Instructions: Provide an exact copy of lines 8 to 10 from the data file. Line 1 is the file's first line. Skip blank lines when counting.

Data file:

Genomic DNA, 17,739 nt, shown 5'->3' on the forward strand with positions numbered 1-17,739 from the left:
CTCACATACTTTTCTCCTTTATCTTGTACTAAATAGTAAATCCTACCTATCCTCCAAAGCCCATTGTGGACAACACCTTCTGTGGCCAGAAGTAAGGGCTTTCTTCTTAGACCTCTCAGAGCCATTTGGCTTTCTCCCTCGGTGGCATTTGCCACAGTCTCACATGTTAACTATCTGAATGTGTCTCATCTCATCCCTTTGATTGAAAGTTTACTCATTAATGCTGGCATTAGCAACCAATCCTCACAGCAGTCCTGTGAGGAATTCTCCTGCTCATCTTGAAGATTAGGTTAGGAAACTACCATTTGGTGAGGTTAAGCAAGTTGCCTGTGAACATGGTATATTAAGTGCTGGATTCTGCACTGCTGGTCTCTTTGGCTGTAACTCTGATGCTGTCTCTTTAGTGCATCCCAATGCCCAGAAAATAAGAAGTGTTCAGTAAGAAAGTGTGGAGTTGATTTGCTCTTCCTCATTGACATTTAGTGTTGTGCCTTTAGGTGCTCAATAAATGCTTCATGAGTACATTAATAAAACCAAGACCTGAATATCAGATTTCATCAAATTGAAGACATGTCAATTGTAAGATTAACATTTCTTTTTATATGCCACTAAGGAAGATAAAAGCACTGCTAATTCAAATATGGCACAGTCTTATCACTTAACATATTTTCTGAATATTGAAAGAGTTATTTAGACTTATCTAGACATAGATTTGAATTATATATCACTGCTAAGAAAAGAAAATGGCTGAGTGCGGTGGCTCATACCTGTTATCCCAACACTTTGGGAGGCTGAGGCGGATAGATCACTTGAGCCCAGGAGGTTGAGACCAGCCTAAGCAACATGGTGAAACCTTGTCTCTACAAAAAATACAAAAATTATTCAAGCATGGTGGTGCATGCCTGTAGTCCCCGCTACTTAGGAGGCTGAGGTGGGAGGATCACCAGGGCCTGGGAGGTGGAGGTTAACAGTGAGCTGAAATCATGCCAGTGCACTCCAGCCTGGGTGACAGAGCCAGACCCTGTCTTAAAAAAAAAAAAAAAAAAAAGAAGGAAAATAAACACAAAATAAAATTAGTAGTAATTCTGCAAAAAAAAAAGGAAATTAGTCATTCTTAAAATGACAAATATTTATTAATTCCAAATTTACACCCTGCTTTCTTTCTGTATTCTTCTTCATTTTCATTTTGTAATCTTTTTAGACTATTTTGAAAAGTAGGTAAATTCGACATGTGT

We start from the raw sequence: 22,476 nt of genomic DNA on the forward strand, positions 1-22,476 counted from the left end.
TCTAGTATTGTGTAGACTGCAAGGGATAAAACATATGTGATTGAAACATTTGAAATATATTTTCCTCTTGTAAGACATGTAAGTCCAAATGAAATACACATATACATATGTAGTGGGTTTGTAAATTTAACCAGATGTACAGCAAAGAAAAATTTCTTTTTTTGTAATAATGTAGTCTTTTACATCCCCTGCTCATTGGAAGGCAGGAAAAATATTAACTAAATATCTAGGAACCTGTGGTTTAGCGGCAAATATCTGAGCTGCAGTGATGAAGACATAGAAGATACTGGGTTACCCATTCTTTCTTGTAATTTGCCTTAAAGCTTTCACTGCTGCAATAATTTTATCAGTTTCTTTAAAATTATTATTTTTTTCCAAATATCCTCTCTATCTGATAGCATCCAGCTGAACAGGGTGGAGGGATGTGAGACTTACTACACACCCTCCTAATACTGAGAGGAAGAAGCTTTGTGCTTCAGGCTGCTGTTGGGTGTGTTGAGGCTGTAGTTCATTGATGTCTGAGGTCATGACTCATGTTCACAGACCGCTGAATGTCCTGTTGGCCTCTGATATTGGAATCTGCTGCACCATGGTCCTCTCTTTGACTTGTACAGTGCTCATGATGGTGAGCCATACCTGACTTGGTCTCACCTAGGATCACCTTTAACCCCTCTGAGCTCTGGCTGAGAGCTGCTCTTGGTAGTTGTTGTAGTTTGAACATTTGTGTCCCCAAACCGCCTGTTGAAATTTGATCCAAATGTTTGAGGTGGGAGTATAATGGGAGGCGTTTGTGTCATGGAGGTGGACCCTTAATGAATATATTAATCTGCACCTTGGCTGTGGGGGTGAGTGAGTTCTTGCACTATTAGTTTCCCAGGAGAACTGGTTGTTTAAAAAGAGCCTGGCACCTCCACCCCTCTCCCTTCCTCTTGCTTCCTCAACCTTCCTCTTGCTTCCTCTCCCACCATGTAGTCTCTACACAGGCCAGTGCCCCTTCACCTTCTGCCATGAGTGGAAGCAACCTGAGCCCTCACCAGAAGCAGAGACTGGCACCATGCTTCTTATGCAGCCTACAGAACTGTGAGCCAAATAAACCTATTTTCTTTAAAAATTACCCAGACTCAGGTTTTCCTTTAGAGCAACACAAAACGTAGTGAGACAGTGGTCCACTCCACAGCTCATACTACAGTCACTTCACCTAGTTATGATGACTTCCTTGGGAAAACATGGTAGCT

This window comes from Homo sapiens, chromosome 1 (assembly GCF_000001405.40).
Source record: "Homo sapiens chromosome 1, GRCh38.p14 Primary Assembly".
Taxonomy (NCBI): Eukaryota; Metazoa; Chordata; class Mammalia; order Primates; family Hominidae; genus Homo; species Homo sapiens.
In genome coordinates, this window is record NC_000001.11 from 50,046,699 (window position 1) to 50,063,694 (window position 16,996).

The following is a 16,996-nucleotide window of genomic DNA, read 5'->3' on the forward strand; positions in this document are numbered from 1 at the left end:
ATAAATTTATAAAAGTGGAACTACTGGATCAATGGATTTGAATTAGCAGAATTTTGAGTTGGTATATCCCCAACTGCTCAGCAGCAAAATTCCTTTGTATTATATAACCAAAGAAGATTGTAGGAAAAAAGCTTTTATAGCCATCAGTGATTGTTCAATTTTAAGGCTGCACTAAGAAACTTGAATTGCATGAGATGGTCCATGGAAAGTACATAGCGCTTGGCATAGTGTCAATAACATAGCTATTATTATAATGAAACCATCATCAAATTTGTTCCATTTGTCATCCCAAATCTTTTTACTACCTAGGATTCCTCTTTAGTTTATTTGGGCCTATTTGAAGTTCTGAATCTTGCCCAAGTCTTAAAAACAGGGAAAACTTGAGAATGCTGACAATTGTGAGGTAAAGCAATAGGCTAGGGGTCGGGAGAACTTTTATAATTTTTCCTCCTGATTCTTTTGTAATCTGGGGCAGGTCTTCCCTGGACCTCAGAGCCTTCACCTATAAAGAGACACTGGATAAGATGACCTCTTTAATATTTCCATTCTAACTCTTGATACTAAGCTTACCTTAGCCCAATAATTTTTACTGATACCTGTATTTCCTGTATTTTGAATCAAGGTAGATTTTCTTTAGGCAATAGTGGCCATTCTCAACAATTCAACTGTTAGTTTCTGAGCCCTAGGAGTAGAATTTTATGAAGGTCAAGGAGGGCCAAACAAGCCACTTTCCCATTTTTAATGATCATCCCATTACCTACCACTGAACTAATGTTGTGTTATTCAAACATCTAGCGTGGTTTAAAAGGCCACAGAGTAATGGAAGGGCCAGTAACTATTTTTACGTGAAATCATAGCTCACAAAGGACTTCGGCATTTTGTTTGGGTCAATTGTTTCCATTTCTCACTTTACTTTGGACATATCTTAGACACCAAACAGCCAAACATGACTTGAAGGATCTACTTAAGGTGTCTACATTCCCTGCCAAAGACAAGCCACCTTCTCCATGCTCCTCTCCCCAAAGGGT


In genome coordinates, this window is record NC_000001.11 from 50,046,699 (window position 1) to 50,063,694 (window position 16,996).

The following is a 16,996-nucleotide window of genomic DNA, read 5'->3' on the forward strand; positions in this document are numbered from 1 at the left end:
ATAAATTTATAAAAGTGGAACTACTGGATCAATGGATTTGAATTAGCAGAATTTTGAGTTGGTATATCCCCAACTGCTCAGCAGCAAAATTCCTTTGTATTATATAACCAAAGAAGATTGTAGGAAAAAAGCTTTTATAGCCATCAGTGATTGTTCAATTTTAAGGCTGCACTAAGAAACTTGAATTGCATGAGATGGTCCATGGAAAGTACATAGCGCTTGGCATAGTGTCAATAACATAGCTATTATTATAATGAAACCATCATCAAATTTGTTCCATTTGTCATCCCAAATCTTTTTACTACCTAGGATTCCTCTTTAGTTTATTTGGGCCTATTTGAAGTTCTGAATCTTGCCCAAGTCTTAAAAACAGGGAAAACTTGAGAATGCTGACAATTGTGAGGTAAAGCAATAGGCTAGGGGTCGGGAGAACTTTTATAATTTTTCCTCCTGATTCTTTTGTAATCTGGGGCAGGTCTTCCCTGGACCTCAGAGCCTTCACCTATAAAGAGACACTGGATAAGATGACCTCTTTAATATTTCCATTCTAACTCTTGATACTAAGCTTACCTTAGCCCAATAATTTTTACTGATACCTGTATTTCCTGTATTTTGAATCAAGGTAGATTTTCTTTAGGCAATAGTGGCCATTCTCAACAATTCAACTGTTAGTTTCTGAGCCCTAGGAGTAGAATTTTATGAAGGTCAAGGAGGGCCAAACAAGCCACTTTCCCATTTTTAATGATCATCCCATTACCTACCACTGAACTAATGTTGTGTTATTCAAACATCTAGCGTGGTTTAAAAGGCCACAGAGTAATGGAAGGGCCAGTAACTATTTTTACGTGAAATCATAGCTCACAAAGGACTTCGGCATTTTGTTTGGGTCAATTGTTTCCATTTCTCACTTTACTTTGGACATATCTTAGACACCAAACAGCCAAACATGACTTGAAGGATCTACTTAAGGTGTCTACATTCCCTGCCAAAGACAAGCCACCTTCTCCATGCTCCTCTCCCCAAAGGGT